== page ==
A BRIEF HISTORY OF ST AUSTELL, CORNWALL

By Tim Lambert

EARLY ST AUSTELL

St Austell takes its name from the Cornish Saint Austol. It is not mentioned in the Domesday Book (1086). It first appeared in writing in the mid-12th century.

In the Middle Ages St Austell was a very small market town. It probably had a population of only a few hundred. Nevertheless it was the market center for a large part of South East Cornwall. As well as the weekly market St Austell had fairs. (In the Middle Ages fairs were like markets but were held only once a year for a few days).

The Church of Holy Trinity dates from the 13th century (although it was originally dedicated to St Austell). Its tower dates from the late 15th century. However about 1540 John Leland described St Austell as 'a poor village'.

During the civil war 1642-1646 St Austell was in the hands of the king. However in 1646 his forces faced defeat everywhere. The parliamentary army captured St Austell on 3 March 1646.

Like all towns in those days St Austell was very dirty and unsanitary and it suffered from outbreaks of the plague. It struck in 1648.

In the 18th century St Austell was a small market town although John Wesley described it as 'a neat little town'. In 1817 St Austell was described as 'a poor town'. Between 1791 and 1795 a man named Charles Rashleigh created a port called Charlestown, near St Austell. He built a pier and dug a basin.

MODERN ST AUSTELL

At the beginning of the 19th century St Austell had a population of less than 4,000. It would seem tiny to us but by the standards of the time it was a fair sized market town. By 1851 it had grown to over 10,000. The growth of St Austell then slowed down. In 1901 it had a population of just under 12,000.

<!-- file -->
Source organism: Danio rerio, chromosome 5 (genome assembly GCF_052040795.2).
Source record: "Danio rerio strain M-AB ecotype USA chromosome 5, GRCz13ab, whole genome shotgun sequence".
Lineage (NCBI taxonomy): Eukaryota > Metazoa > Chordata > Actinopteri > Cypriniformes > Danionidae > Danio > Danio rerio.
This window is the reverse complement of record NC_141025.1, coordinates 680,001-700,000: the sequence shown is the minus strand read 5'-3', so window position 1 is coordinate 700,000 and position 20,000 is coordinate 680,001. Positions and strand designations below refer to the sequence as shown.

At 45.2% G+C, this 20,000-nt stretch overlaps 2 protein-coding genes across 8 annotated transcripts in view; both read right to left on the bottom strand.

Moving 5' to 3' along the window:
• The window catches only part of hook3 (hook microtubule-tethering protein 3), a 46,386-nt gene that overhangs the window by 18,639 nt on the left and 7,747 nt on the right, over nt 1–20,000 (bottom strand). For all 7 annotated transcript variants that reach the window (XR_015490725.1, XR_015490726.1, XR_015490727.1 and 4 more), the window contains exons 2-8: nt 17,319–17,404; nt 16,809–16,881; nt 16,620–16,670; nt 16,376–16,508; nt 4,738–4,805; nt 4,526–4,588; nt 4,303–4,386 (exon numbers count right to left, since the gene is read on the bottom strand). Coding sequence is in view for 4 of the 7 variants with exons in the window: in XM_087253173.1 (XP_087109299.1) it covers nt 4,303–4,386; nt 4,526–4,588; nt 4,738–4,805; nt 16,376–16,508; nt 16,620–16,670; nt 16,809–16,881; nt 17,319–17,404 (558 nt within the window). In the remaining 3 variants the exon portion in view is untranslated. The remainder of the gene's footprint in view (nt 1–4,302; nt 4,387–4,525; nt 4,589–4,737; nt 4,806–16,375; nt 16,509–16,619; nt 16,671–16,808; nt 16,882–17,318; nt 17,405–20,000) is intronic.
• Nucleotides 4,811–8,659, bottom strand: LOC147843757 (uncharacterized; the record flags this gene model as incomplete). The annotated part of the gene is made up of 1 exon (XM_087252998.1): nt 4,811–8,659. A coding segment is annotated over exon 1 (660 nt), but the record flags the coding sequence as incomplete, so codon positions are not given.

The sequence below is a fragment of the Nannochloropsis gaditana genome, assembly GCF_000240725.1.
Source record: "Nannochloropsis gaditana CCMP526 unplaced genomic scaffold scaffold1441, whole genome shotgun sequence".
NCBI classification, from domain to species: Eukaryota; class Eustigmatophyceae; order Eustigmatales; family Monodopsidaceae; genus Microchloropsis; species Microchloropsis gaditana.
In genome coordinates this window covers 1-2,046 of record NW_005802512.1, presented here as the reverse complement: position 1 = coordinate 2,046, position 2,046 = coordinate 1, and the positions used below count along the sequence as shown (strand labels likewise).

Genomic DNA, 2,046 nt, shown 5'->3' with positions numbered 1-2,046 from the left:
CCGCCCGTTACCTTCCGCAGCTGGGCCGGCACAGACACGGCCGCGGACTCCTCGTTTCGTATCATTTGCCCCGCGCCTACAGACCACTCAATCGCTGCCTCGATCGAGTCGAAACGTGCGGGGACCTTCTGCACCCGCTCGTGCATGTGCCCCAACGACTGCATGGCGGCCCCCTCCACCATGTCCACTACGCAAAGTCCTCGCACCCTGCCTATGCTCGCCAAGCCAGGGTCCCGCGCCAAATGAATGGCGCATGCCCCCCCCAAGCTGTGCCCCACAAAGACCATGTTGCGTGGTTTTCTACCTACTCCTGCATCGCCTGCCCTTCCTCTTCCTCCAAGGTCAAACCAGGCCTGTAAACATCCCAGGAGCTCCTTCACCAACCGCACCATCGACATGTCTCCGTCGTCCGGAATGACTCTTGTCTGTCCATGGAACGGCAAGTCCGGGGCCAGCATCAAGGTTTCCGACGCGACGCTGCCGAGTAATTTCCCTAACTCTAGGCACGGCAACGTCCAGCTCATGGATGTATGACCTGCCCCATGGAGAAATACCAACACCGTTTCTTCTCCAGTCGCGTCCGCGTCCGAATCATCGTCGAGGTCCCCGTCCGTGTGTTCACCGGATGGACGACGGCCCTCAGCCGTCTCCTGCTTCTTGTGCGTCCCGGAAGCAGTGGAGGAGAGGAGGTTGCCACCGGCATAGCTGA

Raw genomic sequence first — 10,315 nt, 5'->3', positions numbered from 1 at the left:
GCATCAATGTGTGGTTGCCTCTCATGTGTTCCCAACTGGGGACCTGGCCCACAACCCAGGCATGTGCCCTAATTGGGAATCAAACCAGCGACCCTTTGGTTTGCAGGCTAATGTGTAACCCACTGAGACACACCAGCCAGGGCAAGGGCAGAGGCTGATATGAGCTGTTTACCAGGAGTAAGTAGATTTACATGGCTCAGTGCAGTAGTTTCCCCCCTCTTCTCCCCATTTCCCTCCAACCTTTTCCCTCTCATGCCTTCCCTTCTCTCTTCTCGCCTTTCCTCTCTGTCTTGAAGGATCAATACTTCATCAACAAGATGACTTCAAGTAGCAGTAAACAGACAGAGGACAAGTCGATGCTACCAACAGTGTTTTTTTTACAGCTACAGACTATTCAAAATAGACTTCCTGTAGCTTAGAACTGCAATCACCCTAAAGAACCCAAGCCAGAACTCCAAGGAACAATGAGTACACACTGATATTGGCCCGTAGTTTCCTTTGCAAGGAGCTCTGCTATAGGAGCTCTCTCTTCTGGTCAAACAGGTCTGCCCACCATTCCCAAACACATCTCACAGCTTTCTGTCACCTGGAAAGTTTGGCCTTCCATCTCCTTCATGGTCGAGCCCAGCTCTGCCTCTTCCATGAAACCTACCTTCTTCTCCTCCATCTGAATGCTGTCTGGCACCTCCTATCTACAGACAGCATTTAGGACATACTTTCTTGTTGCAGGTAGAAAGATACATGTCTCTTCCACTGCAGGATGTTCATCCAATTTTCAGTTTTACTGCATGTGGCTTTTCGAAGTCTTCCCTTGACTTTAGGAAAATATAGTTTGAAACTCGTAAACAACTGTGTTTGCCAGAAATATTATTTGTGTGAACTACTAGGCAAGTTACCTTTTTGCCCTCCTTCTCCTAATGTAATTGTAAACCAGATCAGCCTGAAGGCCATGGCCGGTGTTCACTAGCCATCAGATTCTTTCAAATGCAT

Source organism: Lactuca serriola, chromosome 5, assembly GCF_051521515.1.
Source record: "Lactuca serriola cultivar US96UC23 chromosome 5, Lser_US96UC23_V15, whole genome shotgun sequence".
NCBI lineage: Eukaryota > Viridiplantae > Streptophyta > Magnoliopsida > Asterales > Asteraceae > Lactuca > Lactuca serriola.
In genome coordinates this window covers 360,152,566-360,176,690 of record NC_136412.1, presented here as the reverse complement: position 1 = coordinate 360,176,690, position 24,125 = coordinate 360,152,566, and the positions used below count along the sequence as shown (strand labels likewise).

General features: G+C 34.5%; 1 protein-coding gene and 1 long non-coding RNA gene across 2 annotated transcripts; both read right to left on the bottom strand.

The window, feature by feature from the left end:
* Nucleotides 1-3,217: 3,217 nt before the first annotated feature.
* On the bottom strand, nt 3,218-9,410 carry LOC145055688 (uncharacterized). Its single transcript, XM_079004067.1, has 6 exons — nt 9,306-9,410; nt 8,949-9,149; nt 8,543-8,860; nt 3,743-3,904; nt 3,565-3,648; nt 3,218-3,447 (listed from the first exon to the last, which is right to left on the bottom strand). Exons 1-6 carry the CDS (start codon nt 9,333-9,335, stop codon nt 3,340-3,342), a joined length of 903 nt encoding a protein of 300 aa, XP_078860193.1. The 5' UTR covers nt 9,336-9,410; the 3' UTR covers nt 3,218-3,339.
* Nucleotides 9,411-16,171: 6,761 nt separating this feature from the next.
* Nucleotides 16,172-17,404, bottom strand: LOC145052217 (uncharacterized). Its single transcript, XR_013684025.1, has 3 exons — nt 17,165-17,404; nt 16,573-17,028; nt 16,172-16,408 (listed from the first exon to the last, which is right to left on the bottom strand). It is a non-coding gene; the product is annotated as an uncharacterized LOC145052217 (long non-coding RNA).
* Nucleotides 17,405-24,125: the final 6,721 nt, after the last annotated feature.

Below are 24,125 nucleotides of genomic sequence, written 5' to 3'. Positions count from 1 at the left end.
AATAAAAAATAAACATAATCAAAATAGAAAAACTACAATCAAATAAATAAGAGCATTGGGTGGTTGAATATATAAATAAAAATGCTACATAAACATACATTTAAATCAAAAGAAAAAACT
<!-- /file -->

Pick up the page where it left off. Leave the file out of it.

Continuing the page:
For thousands of years tin mining has been carried on in Cornwall. In recent centuries there were many mines in the villages around St Austell. However from the late 18th century St Austell was famous for its white clay. In the 1770s a man named William Cookworthy (1705-1780) began mining white clay at St Austell.

Then in 1782 the famous pottery manufacturer Josiah Wedgewood and a man named John Carthew formed the Cornish clay company. White clay mining in St Austell boomed. By 1860 65,000 tons were being mined each year and the industry continued to grow.

Unfortunately for each tonne of useful clay 9 tonnes of waste are produced. The waste was left in heaps, which were jokingly called the 'Cornish Alps'. In 1829 a railway was opened from St Austell to Pentewan to transport clay. At first it was operated by horses but after 1874 steam was used.

In the 19th century St Austell continued to develop. The Quaker Meeting House was built in 1829. A workhouse was built in St Austell in 1839. In 1842 an Act of Parliament created a body of men to regulate markets. The Town and Market Hall was built in 1844. Assembly Rooms for dances and card games were built in 1846. A local Board of Health was formed in 1865. In 1895 St Austell was made an Urban Council.

The first cinema in St Austell opened in 1910. The Capitol Theatre was built in 1929. A new Magistrates Court was built in 1970. Polkyth Recreation Centre was built in 1974. Caerhays Gardens opened to the public in 1991. Today St Austell also has Wheal Martyn Heritage Centre. One of St Austell's latest attractions is the Eden Project, which opened in 2001. Today St Austell has a population of 26,000.

A brief history of Liskeard

A brief history of Truro

A brief history of Lostwithiel

A brief history of Plymouth

A brief history of Launceston

St Austell Holiday Cottages

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